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NY Post runs Bret Stephens column on ‘N-word’ firing that NYT reportedly spiked

Column, reportedly pulled by Times’ publisher, questioned paper’s decision to fire veteran health reporter over his use of racial slur in 2019

New York Times op-ed columnist Bret Stephens. (Jason Smith via JTA)
New York Times op-ed columnist Bret Stephens. (Jason Smith via JTA)

The New York Post on Friday published an op-ed by New York Times opinion columnist Bret Stephens, which he reportedly claimed had been suppressed by his paper’s publisher days earlier.

According to the New York Post, the column was to be titled “Regardless of Intent,” and criticized the Times’ decision to fire veteran health reporter Donald McNeil over his use of the “N-word” during an education trip to Peru in 2019 sponsored by the paper. It specifically questioned editor Dean Baquet’s statement at the time of McNeil’s resignation that “we do not tolerate racist language regardless of intent.”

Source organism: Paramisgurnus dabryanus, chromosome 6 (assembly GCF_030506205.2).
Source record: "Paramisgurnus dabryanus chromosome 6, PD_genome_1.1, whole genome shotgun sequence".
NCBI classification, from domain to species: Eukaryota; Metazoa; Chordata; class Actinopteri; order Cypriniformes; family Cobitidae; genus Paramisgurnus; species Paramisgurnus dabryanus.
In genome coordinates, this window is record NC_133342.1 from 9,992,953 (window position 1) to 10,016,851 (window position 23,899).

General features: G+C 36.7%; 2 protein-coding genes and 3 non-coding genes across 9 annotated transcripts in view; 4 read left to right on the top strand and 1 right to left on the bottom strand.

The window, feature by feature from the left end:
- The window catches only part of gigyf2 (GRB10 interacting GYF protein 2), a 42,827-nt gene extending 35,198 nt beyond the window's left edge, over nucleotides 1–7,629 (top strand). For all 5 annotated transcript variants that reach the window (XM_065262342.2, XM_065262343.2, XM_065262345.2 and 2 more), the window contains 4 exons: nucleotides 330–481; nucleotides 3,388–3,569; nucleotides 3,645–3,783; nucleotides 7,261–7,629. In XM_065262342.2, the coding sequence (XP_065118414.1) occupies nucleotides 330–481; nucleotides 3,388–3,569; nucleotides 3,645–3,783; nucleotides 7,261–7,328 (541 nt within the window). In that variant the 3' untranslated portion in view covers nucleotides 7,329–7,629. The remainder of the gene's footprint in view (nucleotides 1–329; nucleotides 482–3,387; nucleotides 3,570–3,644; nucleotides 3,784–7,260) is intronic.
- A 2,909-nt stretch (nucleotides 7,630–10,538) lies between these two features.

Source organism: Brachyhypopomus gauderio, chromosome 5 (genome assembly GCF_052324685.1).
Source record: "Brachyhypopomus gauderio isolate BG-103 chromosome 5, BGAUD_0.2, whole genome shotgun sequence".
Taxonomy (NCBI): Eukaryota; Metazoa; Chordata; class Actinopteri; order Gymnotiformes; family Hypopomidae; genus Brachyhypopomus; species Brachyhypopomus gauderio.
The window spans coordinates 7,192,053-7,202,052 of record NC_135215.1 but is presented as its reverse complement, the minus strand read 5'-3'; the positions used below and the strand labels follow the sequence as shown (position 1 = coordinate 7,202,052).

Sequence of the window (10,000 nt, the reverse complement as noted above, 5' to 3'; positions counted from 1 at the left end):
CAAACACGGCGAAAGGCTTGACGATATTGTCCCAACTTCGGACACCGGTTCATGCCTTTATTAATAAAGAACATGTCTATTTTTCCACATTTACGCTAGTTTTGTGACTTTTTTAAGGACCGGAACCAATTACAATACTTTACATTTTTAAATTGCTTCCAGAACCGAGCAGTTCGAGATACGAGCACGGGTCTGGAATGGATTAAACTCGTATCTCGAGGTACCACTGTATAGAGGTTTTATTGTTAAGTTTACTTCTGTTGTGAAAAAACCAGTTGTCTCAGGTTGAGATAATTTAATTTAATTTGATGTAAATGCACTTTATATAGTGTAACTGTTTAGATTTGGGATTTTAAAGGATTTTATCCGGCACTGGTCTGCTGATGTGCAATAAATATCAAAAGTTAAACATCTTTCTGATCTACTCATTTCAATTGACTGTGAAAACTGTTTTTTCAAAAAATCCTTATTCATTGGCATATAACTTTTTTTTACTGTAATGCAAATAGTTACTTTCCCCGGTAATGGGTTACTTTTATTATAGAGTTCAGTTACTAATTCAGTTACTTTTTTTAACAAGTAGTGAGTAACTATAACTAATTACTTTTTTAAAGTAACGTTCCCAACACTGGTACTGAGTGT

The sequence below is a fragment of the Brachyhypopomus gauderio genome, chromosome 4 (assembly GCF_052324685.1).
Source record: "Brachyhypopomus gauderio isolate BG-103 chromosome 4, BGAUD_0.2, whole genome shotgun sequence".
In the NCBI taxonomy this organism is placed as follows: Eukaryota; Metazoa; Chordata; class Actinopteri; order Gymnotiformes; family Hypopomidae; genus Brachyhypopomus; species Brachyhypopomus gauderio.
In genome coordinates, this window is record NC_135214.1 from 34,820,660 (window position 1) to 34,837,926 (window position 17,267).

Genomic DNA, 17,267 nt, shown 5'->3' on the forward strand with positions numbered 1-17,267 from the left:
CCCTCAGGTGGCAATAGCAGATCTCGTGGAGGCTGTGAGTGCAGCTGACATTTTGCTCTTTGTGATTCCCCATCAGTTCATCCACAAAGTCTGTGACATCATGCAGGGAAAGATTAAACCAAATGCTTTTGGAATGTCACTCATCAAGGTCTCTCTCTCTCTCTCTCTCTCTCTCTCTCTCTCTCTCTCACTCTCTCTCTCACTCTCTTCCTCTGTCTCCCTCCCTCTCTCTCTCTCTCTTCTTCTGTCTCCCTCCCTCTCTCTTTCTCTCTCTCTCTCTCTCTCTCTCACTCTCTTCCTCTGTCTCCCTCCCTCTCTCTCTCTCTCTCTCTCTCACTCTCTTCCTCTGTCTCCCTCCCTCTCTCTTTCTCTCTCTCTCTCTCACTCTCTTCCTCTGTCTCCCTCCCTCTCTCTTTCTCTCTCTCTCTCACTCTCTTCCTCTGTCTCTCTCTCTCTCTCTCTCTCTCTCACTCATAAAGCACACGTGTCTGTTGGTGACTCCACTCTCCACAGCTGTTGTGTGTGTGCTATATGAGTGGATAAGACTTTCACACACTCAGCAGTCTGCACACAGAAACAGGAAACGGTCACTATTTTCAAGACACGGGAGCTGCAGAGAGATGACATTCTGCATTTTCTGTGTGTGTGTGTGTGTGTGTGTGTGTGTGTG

“Do any of us want to live in a world, or work in a field, where intent is categorically ruled out as a mitigating factor?” Stephens asked in the New York Post version of the article.

“Every serious moral philosophy, every decent legal system, and every ethical organization cares deeply about intention,” Stephens wrote. “It is the difference between murder and manslaughter. It is an aggravating or extenuating factor in judicial settings. It is a cardinal consideration in pardons (or at least it was until Donald Trump got in on the act). It’s an elementary aspect of parenting, friendship, courtship and marriage.”

“A hallmark of injustice,” Stephens added, “is indifference to intention.”

In an internal email to New York Times colleagues last week, Stephens reportedly said that the column had been pulled from publication at the last minute by Times publisher Arthur Gregg Sulzberger.

“If you’re wondering why it wasn’t in the paper, it’s because AG Sulzberger spiked it,” he wrote, according to the Daily Beast, which obtained a copy of the email.

In December 2019, following widespread complaints by readers accusing the newspaper of trafficking in racism and eugenics, The New York Times edited a controversial op-ed by Stephens, in which he cited data from an academic paper whose authors advanced a genetic hypothesis regarding high IQ among Ashkenazi Jews — a thesis Stephens did not advance.

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